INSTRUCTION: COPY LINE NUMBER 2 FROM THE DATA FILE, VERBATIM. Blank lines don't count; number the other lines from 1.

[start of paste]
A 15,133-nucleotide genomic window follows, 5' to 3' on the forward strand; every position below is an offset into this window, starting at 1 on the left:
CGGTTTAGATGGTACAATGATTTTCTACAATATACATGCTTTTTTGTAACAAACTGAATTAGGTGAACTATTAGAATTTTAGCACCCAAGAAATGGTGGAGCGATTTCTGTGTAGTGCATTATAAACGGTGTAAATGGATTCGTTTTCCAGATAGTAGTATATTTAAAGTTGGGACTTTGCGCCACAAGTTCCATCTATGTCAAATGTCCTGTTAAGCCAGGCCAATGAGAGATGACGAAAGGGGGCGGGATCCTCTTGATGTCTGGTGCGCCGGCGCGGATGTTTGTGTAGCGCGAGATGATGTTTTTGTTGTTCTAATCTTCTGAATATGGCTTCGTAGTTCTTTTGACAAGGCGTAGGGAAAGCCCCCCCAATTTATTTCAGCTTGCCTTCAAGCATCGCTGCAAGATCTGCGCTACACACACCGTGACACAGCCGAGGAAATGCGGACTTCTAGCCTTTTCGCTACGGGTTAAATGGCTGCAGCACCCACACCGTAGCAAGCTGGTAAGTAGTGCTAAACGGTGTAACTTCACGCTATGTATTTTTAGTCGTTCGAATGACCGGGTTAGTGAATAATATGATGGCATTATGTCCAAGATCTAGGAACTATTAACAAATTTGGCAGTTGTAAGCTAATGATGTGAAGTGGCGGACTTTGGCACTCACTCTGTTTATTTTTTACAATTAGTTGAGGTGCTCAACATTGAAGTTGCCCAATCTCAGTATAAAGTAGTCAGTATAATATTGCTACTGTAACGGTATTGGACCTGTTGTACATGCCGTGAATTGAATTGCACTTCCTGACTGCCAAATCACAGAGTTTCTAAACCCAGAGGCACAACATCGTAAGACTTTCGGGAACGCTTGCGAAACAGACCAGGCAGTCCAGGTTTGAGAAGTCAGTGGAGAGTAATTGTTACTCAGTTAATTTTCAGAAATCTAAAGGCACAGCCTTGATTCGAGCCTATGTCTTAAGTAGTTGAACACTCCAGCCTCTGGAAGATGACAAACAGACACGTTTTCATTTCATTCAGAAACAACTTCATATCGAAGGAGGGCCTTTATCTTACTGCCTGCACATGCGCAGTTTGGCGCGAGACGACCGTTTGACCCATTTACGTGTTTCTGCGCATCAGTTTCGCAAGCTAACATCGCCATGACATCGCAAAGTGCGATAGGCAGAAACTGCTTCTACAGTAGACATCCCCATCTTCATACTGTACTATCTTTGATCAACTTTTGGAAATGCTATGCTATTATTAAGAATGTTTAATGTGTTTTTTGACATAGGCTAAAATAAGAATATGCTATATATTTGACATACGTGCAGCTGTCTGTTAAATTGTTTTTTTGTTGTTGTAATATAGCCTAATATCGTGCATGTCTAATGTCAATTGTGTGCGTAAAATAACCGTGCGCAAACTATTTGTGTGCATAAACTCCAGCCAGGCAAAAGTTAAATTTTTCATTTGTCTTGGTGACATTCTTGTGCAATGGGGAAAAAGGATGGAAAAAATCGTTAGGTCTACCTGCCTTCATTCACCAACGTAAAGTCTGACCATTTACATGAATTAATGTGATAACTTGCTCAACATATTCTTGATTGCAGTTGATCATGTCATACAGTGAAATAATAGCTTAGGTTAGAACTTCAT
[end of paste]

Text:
CGGTTTAGATGGTACAATGATTTTCTACAATATACATGCTTTTTTGTAACAAACTGAATTAGGTGAACTATTAGAATTTTAGCACCCAAGAAATGGTGGAGCGATTTCTGTGTAGTGCATTATAAACGGTGTAAATGGATTCGTTTTCCAGATAGTAGTATATTTAAAGTTGGGACTTTGCGCCACAAGTTCCATCTATGTCAAATGTCCTGTTAAGCCAGGCCAATGAGAGATGACGAAAGGGGGCGGGATCCTCTTGATGTCTGGTGCGCCGGCGCGGATGTTTGTGTAGCGCGAGATGATGTTTTTGTTGTTCTAATCTTCTGAATATGGCTTCGTAGTTCTTTTGACAAGGCGTAGGGAAAGCCCCCCCAATTTATTTCAGCTTGCCTTCAAGCATCGCTGCAAGATCTGCGCTACACACACCGTGACACAGCCGAGGAAATGCGGACTTCTAGCCTTTTCGCTACGGGTTAAATGGCTGCAGCACCCACACCGTAGCAAGCTGGTAAGTAGTGCTAAACGGTGTAACTTCACGCTATGTATTTTTAGTCGTTCGAATGACCGGGTTAGTGAATAATATGATGGCATTATGTCCAAGATCTAGGAACTATTAACAAATTTGGCAGTTGTAAGCTAATGATGTGAAGTGGCGGACTTTGGCACTCACTCTGTTTATTTTTTACAATTAGTTGAGGTGCTCAACATTGAAGTTGCCCAATCTCAGTATAAAGTAGTCAGTATAATATTGCTACTGTAACGGTATTGGACCTGTTGTACATGCCGTGAATTGAATTGCACTTCCTGACTGCCAAATCACAGAGTTTCTAAACCCAGAGGCACAACATCGTAAGACTTTCGGGAACGCTTGCGAAACAGACCAGGCAGTCCAGGTTTGAGAAGTCAGTGGAGAGTAATTGTTACTCAGTTAATTTTCAGAAATCTAAAGGCACAGCCTTGATTCGAGCCTATGTCTTAAGTAGTTGAACACTCCAGCCTCTGGAAGATGACAAACAGACACGTTTTCATTTCATTCAGAAACAACTTCATATCGAAGGAGGGCCTTTATCTTACTGCCTGCACATGCGCAGTTTGGCGCGAGACGACCGTTTGACCCATTTACGTGTTTCTGCGCATCAGTTTCGCAAGCTAACATCGCCATGACATCGCAAAGTGCGATAGGCAGAAACTGCTTCTACAGTAGACATCCCCATCTTCATACTGTACTATCTTTGATCAACTTTTGGAAATGCTATGCTATTATTAAGAATGTTTAATGTGTTTTTTGACATAGGCTAAAATAAGAATATGCTATATATTTGACATACGTGCAGCTGTCTGTTAAATTGTTTTTTTGTTGTTGTAATATAGCCTAATATCGTGCATGTCTAATGTCAATTGTGTGCGTAAAATAACCGTGCGCAAACTATTTGTGTGCATAAACTCCAGCCAGGCAAAAGTTAAATTTTTCATTTGTCTTGGTGACATTCTTGTGCAATGGGGAAAAAGGATGGAAAAAATCGTTAGGTCTACCTGCCTTCATTCACCAACGTAAAGTCTGACCATTTACATGAATTAATGTGATAACTTGCTCAACATATTCTTGATTGCAGTTGATCATGTCATACAGTGAAATAATAGCTTAGGTTAGAACTTCAT